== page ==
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Using Contextualized Language in Preaching

Two Points of Application

Drawing from Paul, I want to suggest two things.

First, we must avoid using insider language when preaching to biblically illiterate people. We encounter more and more people today who are like Paul’s audience in Athens. As we preach, we should try to find ways to connect and engage the culture so they understand what we mean and do not feel excluded, like they’ve been left out of a joke. If we reference other Scripture in our sermons, we should not assume everyone knows what the reference is to!

So we must briefly explain that which we are discussing. Another example here would be abbreviations or names of theological positions; people may not know what “T.U.L.I.P.” or incarnation mean, so explain as you go.

Second, we don’t have prove that the Bible is relevant.

It is! We should, however, show how it’s relevant; that’s part of the job of the preacher. A biblically illiterate culture has particular difficulty connecting biblical truths with ethics and behaviors for today. We should pay extra attention to explain why a certain text should shape how Christians think, act, and believe.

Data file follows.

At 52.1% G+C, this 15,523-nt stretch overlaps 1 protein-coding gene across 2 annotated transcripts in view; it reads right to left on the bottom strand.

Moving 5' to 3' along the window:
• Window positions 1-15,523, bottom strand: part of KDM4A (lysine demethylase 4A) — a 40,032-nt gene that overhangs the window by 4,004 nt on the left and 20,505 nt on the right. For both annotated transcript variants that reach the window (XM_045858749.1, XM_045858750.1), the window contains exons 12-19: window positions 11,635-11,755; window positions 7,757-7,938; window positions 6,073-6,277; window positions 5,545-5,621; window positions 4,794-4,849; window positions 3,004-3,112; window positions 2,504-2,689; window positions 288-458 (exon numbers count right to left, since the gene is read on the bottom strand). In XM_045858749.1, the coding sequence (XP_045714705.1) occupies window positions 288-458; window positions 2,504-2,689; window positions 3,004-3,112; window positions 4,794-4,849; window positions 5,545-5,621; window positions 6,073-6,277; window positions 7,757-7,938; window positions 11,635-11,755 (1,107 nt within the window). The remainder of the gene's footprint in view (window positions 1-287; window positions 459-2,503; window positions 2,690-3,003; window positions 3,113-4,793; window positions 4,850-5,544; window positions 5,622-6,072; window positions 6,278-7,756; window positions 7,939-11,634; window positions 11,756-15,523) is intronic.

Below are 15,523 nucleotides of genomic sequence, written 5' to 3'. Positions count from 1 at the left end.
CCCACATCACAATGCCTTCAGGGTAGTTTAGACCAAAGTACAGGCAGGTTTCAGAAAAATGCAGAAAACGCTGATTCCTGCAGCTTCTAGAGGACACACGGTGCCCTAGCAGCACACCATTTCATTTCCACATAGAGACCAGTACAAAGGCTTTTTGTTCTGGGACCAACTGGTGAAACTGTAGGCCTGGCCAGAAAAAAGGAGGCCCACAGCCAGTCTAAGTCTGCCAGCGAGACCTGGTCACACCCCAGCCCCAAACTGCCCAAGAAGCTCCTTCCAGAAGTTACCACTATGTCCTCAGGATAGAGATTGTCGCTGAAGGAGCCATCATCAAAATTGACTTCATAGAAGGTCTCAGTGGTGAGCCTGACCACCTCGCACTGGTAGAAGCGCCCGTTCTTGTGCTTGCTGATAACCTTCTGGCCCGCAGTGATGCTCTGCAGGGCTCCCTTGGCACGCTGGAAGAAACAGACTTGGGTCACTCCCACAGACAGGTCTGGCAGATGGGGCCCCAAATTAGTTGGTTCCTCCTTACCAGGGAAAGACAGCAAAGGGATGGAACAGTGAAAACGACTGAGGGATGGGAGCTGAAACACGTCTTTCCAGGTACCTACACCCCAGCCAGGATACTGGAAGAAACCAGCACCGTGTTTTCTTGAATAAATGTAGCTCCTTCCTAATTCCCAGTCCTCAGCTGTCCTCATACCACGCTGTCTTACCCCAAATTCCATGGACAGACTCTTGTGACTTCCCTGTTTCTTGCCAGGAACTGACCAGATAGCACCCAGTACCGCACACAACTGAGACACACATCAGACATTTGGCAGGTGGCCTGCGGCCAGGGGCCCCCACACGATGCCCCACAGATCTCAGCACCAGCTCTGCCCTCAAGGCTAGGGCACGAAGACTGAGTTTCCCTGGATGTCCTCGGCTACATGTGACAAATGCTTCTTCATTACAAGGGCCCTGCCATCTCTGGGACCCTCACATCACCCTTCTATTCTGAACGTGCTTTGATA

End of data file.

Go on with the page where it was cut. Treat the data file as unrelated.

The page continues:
A Good Place to Start

So where do we start when we want to preach the wonder of the Word of God to a biblically illiterate culture? One of my favorite places to begin is Psalm 119 because it is all about loving and following God’s Word. This single chapter is long enough for a series of messages focusing on how God’s Word endures through various challenges to the faith or seasons of life. Another good passage to begin with is 2 Timothy 3:16. From there, we can show how different genres and stories in Scripture inform how we live today.

We can also preach sermons on why we trust the Bible. Another way to begin is to preach an overview of the biblical storyline: creation, fall, redemption, consummation. Sermons like these would make helpful launching pads for biblically illiterate people to begin exploring, trusting, and understanding the Bible. 

(Auburn Powell contributed to this article and throughout this series.)